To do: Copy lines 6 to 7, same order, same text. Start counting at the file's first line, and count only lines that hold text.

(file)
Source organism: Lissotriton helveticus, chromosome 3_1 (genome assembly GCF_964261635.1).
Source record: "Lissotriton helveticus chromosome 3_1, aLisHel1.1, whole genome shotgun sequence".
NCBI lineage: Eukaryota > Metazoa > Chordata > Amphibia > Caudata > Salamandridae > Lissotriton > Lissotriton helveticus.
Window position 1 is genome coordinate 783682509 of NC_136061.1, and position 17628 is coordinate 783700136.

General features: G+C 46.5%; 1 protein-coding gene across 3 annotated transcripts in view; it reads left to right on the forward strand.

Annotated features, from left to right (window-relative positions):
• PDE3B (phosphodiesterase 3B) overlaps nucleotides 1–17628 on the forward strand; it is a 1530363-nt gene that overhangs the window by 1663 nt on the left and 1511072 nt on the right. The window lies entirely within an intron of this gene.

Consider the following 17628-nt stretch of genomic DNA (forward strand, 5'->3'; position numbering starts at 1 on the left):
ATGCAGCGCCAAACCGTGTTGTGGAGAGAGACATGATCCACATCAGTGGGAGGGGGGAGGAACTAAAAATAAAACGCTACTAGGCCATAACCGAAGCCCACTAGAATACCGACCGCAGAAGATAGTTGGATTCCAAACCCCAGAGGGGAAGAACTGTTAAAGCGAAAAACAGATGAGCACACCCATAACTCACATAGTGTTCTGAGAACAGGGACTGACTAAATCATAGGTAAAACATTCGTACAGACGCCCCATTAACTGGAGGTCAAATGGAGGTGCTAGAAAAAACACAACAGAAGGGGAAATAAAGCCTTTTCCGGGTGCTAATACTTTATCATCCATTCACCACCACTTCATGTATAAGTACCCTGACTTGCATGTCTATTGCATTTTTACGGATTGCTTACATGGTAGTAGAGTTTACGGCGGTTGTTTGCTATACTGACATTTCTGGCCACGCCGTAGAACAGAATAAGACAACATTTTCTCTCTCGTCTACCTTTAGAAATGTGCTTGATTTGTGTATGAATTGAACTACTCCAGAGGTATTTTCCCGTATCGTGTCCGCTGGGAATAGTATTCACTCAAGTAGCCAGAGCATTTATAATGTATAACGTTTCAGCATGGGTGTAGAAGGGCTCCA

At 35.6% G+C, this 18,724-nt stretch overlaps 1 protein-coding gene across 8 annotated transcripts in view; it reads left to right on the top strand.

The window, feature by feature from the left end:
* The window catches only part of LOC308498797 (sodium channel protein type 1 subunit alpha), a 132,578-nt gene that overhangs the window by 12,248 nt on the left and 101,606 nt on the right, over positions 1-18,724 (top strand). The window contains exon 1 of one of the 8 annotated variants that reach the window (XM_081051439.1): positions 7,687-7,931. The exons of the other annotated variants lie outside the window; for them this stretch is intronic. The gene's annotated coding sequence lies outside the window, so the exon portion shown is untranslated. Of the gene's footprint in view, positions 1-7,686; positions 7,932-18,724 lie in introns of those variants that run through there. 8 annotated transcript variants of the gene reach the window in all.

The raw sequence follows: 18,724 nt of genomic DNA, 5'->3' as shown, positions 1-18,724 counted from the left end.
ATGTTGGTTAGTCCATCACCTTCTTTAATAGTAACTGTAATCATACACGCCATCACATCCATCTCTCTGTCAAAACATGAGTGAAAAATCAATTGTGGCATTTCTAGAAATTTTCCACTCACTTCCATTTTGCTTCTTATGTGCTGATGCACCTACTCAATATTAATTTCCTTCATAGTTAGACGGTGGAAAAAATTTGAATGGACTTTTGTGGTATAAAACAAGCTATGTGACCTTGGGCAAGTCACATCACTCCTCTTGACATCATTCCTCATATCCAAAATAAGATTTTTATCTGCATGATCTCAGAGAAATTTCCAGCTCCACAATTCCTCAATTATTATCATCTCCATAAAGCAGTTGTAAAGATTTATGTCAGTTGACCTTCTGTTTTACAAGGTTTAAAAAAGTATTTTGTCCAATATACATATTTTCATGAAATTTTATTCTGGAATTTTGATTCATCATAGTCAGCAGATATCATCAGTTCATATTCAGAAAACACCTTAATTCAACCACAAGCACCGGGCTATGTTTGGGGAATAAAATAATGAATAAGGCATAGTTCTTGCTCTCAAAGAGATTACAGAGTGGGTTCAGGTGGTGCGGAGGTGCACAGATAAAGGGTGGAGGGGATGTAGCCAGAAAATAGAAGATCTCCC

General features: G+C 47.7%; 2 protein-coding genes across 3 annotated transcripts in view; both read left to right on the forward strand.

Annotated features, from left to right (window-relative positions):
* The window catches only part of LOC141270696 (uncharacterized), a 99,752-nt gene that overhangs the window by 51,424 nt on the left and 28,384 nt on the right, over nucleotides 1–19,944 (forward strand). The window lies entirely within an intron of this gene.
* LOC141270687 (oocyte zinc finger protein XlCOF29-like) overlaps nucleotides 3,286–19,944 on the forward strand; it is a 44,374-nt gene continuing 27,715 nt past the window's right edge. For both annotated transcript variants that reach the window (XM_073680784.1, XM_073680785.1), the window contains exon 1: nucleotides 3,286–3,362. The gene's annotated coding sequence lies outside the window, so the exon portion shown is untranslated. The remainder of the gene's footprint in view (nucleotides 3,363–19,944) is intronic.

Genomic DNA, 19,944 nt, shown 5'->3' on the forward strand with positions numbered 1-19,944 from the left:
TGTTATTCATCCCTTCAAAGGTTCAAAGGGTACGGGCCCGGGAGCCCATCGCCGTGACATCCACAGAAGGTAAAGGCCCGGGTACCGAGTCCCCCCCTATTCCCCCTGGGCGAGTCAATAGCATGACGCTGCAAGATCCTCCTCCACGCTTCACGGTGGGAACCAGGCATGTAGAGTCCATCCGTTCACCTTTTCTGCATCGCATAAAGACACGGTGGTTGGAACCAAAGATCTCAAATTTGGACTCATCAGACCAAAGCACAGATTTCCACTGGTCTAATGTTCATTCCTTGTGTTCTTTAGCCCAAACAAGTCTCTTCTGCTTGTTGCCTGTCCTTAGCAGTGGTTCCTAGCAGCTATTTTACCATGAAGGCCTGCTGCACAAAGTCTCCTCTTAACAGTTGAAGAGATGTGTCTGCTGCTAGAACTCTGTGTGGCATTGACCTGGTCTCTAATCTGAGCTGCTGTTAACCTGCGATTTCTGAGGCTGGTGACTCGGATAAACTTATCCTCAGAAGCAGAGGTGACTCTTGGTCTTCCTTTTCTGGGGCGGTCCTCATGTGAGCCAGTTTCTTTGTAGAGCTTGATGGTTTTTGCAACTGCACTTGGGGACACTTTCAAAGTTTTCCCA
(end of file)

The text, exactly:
Annotated features, from left to right (window-relative positions):
• PDE3B (phosphodiesterase 3B) overlaps nucleotides 1–17628 on the forward strand; it is a 1530363-nt gene that overhangs the window by 1663 nt on the left and 1511072 nt on the right. The window lies entirely within an intron of this gene.